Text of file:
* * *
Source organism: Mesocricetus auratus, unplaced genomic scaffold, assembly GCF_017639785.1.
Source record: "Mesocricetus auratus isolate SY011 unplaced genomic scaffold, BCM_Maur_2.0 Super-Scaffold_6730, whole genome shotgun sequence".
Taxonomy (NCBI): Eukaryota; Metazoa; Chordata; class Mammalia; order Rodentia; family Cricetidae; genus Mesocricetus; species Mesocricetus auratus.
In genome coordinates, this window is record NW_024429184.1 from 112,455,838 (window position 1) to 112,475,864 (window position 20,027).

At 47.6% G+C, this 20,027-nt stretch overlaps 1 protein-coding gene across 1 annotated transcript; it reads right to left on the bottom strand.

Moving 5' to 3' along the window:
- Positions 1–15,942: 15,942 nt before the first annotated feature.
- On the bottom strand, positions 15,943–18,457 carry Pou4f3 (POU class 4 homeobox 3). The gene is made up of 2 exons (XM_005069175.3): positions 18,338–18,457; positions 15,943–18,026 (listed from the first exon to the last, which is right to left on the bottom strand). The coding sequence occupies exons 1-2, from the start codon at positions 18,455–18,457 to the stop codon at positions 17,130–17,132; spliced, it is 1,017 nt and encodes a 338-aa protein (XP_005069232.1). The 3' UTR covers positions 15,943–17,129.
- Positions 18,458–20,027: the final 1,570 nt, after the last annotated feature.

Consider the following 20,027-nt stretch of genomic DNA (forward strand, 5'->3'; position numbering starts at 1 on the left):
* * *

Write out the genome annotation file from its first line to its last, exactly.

Source organism: Mesocricetus auratus, unplaced genomic scaffold, assembly GCF_017639785.1.
Source record: "Mesocricetus auratus isolate SY011 unplaced genomic scaffold, BCM_Maur_2.0 Super-Scaffold_6730, whole genome shotgun sequence".
Taxonomy (NCBI): Eukaryota; Metazoa; Chordata; class Mammalia; order Rodentia; family Cricetidae; genus Mesocricetus; species Mesocricetus auratus.
In genome coordinates, this window is record NW_024429184.1 from 112,455,838 (window position 1) to 112,475,864 (window position 20,027).

At 47.6% G+C, this 20,027-nt stretch overlaps 1 protein-coding gene across 1 annotated transcript; it reads right to left on the bottom strand.

Moving 5' to 3' along the window:
- Positions 1–15,942: 15,942 nt before the first annotated feature.
- On the bottom strand, positions 15,943–18,457 carry Pou4f3 (POU class 4 homeobox 3). The gene is made up of 2 exons (XM_005069175.3): positions 18,338–18,457; positions 15,943–18,026 (listed from the first exon to the last, which is right to left on the bottom strand). The coding sequence occupies exons 1-2, from the start codon at positions 18,455–18,457 to the stop codon at positions 17,130–17,132; spliced, it is 1,017 nt and encodes a 338-aa protein (XP_005069232.1). The 3' UTR covers positions 15,943–17,129.
- Positions 18,458–20,027: the final 1,570 nt, after the last annotated feature.

Consider the following 20,027-nt stretch of genomic DNA (forward strand, 5'->3'; position numbering starts at 1 on the left):